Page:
Lightspeed, a venture capital firm, recently did a few calculations to come up with the figures of how much revenue is generated by a single user in today's most successful free-to-play, microtransaction supported MMOs. What they came up with is a pretty interesting look at how much a "successful" MMO will make. For example, Habbo Hotel pulls in around $1.30 on average for each of their active users per month, while RuneScape pulls in 84 cents per active user per month.

The one figure that stood out from the pack was Second Life, which pulled in 9 dollars per user per month thanks to things like land ownership and the premium subscription that land owners have to buy to be able to own property. Even with Second Life in the mix, it's interesting to see that these types of MMOs don't make much per user, yet still can pull in great amounts of revenue by entertaining huge player bases.
I'm curious how this would compare to IR muds (Gemstone is subscription, right?).

Completely hypothetically of course, if you were to take Mike's posited market of 18,000 players, and your game captured a third of that, and you go with $1 per player per month in a microtransaction model, that gives you a revenue of $72,000/year.

My opinion is that mud players would spend a little more, due to the game being more personal and niche. If they spent as much as people do in SL, your revenue is upward of half a million dollars a year, which seems workable.

On the subject of entering a shrinking market, I think those problems are obviated a bit in muds because if you put some effort into your mud it's easy to rise above the muds already out there. Putting in the effort in a graphical game is, as has been mentioned, much tougher.
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Old 10-25-2008, 06:03 PM   #5
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Re: Barriers to commercial MUDs

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Originally Posted by Ide View Post
Completely hypothetically of course, if you were to take Mike's posited market of 18,000 players, and your game captured a third of that, and you go with $1 per player per month in a microtransaction model, that gives you a revenue of $72,000/year.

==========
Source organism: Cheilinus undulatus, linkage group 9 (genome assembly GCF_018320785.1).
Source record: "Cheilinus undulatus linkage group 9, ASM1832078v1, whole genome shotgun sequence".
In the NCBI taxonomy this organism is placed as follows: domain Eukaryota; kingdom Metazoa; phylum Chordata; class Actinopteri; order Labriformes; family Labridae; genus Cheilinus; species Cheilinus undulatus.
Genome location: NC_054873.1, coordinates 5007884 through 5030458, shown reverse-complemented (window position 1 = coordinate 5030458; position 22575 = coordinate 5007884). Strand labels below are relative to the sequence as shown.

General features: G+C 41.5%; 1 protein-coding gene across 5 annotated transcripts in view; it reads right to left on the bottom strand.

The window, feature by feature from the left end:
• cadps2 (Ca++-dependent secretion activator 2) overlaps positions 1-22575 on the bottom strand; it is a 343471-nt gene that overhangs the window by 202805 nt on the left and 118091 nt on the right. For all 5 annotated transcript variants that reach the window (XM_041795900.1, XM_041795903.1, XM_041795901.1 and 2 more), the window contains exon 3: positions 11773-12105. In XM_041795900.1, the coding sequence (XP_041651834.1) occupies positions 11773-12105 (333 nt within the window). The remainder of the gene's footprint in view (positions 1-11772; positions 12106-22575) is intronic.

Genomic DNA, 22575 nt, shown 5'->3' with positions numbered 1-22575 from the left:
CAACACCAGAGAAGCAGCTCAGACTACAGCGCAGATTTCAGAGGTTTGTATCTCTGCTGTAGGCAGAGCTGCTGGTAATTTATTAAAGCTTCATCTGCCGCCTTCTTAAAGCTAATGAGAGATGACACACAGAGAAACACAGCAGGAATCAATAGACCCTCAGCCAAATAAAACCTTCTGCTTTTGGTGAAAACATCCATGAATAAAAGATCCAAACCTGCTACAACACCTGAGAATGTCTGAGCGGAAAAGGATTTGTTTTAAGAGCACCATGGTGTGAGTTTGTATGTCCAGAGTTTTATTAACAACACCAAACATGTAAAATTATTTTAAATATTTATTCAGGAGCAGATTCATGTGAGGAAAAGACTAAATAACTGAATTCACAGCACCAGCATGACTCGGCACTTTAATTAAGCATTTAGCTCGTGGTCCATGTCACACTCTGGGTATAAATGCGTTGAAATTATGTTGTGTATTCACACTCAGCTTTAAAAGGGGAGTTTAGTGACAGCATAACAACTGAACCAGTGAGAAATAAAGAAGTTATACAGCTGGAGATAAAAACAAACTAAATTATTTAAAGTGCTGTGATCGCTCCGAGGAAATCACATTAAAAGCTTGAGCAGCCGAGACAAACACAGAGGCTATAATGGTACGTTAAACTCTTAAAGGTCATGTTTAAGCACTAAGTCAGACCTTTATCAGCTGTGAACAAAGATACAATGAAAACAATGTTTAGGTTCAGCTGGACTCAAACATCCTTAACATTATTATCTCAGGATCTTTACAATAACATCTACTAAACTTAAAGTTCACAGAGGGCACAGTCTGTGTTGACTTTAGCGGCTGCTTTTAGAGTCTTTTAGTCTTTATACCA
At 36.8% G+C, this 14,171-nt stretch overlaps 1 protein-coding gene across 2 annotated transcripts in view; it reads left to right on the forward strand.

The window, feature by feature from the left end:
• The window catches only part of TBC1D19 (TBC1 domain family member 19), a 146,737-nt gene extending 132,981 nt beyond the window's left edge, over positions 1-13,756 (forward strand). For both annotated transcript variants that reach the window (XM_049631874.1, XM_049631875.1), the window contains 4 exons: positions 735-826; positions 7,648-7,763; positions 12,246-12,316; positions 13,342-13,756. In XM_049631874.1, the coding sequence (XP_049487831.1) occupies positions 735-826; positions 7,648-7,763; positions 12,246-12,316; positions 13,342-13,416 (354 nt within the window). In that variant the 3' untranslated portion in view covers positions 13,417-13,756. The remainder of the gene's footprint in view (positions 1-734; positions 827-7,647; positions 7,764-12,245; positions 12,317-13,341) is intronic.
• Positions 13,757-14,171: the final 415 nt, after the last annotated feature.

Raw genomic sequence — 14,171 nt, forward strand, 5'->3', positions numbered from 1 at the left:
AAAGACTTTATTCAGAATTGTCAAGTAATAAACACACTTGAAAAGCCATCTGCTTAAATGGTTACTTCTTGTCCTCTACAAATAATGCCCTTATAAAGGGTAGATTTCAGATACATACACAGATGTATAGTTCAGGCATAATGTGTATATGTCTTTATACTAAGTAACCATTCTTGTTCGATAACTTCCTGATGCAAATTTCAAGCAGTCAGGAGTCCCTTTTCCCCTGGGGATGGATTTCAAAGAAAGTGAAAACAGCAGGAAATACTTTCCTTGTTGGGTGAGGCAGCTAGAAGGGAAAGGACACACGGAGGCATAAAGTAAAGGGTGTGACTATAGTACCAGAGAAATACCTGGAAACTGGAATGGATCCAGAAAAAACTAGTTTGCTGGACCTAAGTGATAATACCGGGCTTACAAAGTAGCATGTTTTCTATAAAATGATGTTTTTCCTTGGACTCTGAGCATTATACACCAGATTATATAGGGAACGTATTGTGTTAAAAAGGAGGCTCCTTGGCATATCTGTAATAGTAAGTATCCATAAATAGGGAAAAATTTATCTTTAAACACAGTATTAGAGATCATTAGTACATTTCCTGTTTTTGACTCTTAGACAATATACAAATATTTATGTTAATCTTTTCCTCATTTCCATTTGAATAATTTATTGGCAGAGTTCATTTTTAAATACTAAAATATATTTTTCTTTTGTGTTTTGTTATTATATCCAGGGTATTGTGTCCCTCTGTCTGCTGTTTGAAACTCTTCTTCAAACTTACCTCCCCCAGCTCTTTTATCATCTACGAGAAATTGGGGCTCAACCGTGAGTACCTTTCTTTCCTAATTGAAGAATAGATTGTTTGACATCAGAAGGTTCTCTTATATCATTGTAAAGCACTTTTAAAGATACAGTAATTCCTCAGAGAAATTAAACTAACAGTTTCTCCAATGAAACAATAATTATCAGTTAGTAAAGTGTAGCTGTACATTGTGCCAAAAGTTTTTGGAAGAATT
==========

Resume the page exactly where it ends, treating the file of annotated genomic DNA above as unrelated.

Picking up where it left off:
I was thinking about that exact same thought last night (after I made my last post).

The biggest problems is that Simutronics (and to a lesser extent, IRE) created the bulk of their code/content in the golden days of text MUDs. Simutronics must have poured at least a million into their code/content (because they were making a lot through hourly billing), not to mention years of fine tuning.

All things being equal (which they aren't), you could invest $1M of your own money and take away half of Simutronics' market. I suspect that the return on the $1M investment would be less than you could get by putting the money in the bank (assuming the bank doesn't go under. :-P ).


And, of course, there are all the completely-free hobbyist MUDs, some of them with content to rival Simutronics. You have to compete against them too.

It's not impossible, but it's very challenging.
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Old 10-25-2008, 06:10 PM   #6
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Re: Barriers to commercial MUDs

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Originally Posted by Orrin View Post
I am not sure I agree with all your figures, for example I can think of more surviving commercial MUDs than just IRE and Simutronics, although I do agree that the potential market for commercial MUDs is small. However the cost of entry to this market is tiny in comparison to that for graphical MMORPGs. A single person or a small team can produce a MUD in their spare time and host it for a few dollars a month. When your development and operating costs are this low you don't need 10 million subscribers at $15 a month to be successful.
Disagreeing with figures - No problem. They're just guestimates and generalizations, since the exact information is unavailable.

My thinking has been that a text MUD with a bit of eye candy (some posibilities: web-based, some static graphics, perhaps some simple 3D, some sound effects, etc.) is doable by a small team, and could potentially attract more players than a text-only game.
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Old 11-06-2008, 05:55 PM   #7
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Re: Barriers to commercial MUDs

Some of the reasons, I think, that you don't see too many commercial MUDs (ignoring the fact that the market is a niche market already controlled by one or two goliath companies) is liscencing. Most people interesting in running a MUD do not have the experience necessary to pull a completely custom base out of their arse; most code in the MUD world is either derived or based off of other code with restrictive liscences.